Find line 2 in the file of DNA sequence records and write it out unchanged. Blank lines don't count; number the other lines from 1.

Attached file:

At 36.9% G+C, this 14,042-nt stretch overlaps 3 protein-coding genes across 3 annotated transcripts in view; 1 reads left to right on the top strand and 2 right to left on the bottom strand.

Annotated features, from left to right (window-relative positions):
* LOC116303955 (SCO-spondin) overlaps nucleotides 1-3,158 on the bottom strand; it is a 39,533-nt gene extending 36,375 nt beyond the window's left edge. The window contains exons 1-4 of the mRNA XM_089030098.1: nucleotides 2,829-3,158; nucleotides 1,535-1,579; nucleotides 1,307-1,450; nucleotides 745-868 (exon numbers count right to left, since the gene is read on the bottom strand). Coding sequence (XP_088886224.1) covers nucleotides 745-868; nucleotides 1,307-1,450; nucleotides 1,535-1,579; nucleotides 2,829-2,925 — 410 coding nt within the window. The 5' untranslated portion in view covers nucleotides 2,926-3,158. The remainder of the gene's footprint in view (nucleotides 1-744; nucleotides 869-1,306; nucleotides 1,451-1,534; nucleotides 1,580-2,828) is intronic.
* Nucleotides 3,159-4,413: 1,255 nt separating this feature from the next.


Annotated features, from left to right (window-relative positions):